Wildfire Warning System Gauges Severity Of Santa Ana Windstorms
Wildfires that swept through San Diego County in 2007 spurred development of a web-based weather monitoring system that quantifies the risks of blazes during Santa Ana windstorms to equip first-responders and the public with information to prepare for an emergency, officials said Wednesday.
U.S. Forest Service rangers, along with representatives from San Diego Gas & Electric and UCLA, jointly developed the Santa Ana Wildfire Threat Index, which was unveiled during a briefing at the U.S. Forest Service's Southern California Geographic Area Coordination Center in Riverside.
"Given the current state of fuel conditions, we have the potential to see devastating fires this fall should significant Santa Ana winds occur," said Forest Service meteorologist Tom Rolinski. "This tool will directly benefit fire agencies by allowing us to better anticipate what kinds of resources may be needed, as well as where and when we could face the greatest challenges."
The new system gauges the potentiality and probable intensity of wildfire events by examining offshore wind flows and other factors, relying on three decades of Southern California weather data to pattern forecasts.
SDG&E Vice President Dave Geier said the concept came to life following the destructive wildfires that swept through parts of San Diego County seven years ago.
"I asked my team to come up with something similar to the categories to rate hurricanes that could be used to classify Santa Ana wind events based on their potential to spread a major fire, which would help us in making operational decisions to protect our system and our customers," Geier said.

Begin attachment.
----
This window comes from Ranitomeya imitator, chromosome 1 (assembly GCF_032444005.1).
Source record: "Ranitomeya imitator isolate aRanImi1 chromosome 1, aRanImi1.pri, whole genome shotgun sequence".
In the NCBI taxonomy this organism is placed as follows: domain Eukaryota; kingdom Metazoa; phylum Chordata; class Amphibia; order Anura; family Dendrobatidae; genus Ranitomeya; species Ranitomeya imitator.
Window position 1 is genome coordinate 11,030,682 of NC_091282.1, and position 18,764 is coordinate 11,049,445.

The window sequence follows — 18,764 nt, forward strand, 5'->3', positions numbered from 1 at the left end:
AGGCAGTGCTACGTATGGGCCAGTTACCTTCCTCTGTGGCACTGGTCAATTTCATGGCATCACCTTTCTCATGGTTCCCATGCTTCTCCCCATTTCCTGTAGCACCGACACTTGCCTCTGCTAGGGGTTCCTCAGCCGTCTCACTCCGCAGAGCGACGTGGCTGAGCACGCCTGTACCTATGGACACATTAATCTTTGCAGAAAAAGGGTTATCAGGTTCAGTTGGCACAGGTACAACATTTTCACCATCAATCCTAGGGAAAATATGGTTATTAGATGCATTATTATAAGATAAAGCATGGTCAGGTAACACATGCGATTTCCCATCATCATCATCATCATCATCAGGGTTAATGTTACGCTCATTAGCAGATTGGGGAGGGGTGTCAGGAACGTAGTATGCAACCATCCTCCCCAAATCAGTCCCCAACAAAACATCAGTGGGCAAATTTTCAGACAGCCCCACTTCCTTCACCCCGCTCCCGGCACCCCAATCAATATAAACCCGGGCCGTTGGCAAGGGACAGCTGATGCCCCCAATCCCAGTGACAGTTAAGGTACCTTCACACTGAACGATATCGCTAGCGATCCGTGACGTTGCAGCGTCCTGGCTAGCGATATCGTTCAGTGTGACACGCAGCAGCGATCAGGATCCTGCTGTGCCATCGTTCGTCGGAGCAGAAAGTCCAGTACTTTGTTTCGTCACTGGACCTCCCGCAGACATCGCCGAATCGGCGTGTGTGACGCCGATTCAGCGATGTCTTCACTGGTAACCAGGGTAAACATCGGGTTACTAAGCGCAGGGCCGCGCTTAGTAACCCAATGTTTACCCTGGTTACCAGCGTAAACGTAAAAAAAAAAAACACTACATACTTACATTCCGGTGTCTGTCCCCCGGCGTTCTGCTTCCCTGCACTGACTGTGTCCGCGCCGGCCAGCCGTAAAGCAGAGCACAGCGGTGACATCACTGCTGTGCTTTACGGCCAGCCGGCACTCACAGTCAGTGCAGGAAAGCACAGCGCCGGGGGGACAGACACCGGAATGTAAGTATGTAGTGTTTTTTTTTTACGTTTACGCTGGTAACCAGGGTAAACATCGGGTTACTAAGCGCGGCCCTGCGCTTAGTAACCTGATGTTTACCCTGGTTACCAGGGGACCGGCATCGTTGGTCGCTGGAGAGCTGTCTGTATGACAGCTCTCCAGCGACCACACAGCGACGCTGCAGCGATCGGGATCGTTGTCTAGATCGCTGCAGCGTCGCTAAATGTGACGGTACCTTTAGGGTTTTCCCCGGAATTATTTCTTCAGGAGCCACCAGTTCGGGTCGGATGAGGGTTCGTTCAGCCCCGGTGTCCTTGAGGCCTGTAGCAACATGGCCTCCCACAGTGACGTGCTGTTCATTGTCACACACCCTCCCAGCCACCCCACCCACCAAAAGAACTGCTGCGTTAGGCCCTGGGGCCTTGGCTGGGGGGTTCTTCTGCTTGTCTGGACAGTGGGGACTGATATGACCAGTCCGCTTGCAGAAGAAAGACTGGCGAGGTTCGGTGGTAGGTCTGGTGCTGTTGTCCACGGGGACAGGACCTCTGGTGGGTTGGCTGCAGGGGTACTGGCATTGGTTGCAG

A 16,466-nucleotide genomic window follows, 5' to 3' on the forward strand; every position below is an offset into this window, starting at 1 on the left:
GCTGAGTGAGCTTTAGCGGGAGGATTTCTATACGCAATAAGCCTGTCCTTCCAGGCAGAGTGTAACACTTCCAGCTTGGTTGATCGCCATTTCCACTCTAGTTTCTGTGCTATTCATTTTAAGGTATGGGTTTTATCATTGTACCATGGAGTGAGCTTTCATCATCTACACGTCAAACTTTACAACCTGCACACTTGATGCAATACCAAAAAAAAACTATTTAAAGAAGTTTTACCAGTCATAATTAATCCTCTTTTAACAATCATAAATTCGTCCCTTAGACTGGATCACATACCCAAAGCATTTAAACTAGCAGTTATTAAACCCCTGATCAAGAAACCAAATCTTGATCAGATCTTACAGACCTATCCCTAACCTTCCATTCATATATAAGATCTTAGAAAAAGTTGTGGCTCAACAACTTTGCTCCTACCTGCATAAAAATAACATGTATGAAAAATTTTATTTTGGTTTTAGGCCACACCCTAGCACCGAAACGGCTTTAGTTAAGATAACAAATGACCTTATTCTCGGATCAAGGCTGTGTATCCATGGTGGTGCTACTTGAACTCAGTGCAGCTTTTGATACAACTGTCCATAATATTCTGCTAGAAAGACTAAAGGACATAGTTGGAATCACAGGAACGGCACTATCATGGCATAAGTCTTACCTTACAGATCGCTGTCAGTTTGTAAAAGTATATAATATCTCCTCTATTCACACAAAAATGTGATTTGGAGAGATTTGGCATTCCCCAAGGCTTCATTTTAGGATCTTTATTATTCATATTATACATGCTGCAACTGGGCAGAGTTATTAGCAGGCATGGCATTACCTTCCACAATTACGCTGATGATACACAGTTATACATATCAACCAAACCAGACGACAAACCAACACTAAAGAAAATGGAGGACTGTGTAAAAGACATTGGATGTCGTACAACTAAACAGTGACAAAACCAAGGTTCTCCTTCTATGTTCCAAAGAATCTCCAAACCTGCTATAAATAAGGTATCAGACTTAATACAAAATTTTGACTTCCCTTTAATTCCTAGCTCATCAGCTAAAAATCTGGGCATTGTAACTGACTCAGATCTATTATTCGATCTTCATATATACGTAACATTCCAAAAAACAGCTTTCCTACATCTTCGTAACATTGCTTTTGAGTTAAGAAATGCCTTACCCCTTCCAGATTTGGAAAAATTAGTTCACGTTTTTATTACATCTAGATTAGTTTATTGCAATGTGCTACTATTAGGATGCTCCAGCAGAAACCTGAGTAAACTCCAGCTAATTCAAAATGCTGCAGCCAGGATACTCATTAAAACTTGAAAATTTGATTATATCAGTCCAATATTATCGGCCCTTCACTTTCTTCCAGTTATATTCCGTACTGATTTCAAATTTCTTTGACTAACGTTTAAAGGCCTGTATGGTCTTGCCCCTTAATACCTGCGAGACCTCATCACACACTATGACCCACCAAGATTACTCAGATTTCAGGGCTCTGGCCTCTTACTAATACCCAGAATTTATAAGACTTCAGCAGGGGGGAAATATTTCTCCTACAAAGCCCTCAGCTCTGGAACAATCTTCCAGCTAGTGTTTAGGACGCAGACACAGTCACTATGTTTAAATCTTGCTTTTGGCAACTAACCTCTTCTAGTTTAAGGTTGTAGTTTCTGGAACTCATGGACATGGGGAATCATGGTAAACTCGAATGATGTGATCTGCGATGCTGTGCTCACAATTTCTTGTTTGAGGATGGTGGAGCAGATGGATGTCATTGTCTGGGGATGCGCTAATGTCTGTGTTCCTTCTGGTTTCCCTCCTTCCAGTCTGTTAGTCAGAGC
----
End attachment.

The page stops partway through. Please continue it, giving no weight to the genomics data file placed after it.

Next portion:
"The goal was to develop a uniform and recognizable system that also could be used to alert fire agencies and communities in time to prepare and take appropriate action," he said.
The system encompasses four zones — Los Angeles and Ventura counties; Orange County and the Inland Empire; San Diego County; and Santa Barbara County.
Using SDG&E weather monitors, information from the National Weather Service and historical weather data, the threat index calculates wildfire risks and places them in either of four categories — marginal, moderate, high or extreme.
"This index will help forecasters to quantify a red flag warning and the public to better understand the risk," said Roger Pierce, director of the National Weather Service in San Diego.
Red flag warnings are disseminated when humidity levels, temperatures, wind speeds and other atmospheric conditions are conducive to wildfire outbreaks.
"We believe this new tool will support and complement our forecasts and provide even more information to help the public to be better prepared," Pierce said.
Robert Fowell, chair of the UCLA Department of Atmospheric and Oceanic Sciences, led a team of researchers in studying and processing meteorological data from the last 30 years to bolster the threat index's forecasting capabilities.
SDG&E provided funds for the computer hardware to get the project done, and Fowell said the effort has led to "improvements in weather modeling that will benefit forecasters worldwide."
The Santa Ana Wildfire Threat Index is available 24/7 at http://psgeodata.fs.fed.us/sawti/ .